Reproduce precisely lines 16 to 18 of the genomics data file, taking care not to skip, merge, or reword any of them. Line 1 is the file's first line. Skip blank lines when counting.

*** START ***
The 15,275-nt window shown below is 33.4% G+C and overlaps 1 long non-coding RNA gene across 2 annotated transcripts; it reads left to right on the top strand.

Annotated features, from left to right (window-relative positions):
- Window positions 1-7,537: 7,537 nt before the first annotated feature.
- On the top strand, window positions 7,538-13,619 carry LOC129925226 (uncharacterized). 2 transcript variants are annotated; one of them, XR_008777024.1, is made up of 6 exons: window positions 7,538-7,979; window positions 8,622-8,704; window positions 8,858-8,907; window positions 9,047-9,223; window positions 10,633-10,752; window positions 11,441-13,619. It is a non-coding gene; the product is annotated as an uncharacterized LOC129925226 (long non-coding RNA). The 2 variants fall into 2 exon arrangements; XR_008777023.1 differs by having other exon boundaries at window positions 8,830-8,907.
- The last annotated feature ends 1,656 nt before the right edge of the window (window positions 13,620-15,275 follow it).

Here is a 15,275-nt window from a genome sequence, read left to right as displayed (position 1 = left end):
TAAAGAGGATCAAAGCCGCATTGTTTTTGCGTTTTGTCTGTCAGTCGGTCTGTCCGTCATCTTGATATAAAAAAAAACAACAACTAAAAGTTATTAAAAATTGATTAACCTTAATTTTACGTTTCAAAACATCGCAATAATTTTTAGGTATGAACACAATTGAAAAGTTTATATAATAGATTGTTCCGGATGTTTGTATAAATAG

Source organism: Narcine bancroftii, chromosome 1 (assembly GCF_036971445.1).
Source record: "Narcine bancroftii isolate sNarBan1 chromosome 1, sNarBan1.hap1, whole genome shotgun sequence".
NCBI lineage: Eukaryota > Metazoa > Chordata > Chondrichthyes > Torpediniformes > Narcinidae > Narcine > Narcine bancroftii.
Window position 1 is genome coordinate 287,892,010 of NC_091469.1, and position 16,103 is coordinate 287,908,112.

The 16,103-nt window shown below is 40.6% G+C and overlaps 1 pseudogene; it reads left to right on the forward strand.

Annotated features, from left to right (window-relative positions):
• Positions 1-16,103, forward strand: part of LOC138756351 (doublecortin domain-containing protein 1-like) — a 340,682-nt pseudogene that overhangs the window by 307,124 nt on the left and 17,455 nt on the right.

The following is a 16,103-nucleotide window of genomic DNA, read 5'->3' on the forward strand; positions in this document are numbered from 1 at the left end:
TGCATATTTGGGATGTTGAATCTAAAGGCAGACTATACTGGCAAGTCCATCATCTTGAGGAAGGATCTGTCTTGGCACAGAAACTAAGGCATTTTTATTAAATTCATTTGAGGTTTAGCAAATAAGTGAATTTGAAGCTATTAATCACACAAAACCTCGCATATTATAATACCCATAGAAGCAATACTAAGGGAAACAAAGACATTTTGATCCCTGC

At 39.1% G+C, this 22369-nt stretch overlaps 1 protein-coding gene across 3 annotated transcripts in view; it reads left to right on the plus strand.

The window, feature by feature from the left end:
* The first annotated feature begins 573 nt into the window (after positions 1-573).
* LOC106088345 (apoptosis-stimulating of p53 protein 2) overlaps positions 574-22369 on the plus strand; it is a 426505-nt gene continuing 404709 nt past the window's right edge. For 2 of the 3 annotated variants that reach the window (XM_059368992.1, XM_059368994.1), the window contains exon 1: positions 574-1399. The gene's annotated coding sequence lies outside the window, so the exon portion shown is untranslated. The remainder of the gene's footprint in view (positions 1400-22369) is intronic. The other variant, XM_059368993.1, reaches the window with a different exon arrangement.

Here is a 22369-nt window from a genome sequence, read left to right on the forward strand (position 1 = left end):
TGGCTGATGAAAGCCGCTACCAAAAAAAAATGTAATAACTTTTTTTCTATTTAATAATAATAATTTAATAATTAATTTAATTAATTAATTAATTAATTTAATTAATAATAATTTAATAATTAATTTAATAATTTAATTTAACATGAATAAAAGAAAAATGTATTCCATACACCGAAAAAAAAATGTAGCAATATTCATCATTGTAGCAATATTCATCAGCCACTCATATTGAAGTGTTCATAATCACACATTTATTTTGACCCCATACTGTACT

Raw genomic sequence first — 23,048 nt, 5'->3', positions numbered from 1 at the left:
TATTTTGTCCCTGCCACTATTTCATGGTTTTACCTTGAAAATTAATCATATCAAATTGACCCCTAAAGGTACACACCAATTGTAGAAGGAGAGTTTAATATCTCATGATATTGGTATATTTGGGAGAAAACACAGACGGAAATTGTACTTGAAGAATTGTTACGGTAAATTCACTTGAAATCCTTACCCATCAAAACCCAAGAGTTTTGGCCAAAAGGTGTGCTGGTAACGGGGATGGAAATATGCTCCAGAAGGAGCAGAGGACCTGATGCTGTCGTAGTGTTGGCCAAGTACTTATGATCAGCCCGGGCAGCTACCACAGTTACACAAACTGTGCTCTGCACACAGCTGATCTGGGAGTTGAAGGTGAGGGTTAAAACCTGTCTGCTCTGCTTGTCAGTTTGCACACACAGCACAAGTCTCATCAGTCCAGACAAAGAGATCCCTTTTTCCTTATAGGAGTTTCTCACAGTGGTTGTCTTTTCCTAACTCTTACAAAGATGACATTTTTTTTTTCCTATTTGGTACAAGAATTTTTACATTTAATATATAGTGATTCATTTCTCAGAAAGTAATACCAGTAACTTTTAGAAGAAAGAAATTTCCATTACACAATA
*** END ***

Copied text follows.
TGCATATTTGGGATGTTGAATCTAAAGGCAGACTATACTGGCAAGTCCATCATCTTGAGGAAGGATCTGTCTTGGCACAGAAACTAAGGCATTTTTATTAAATTCATTTGAGGTTTAGCAAATAAGTGAATTTGAAGCTATTAATCACACAAAACCTCGCATATTATAATACCCATAGAAGCAATACTAAGGGAAACAAAGACATTTTGATCCCTGC

At 39.1% G+C, this 22369-nt stretch overlaps 1 protein-coding gene across 3 annotated transcripts in view; it reads left to right on the plus strand.

The window, feature by feature from the left end: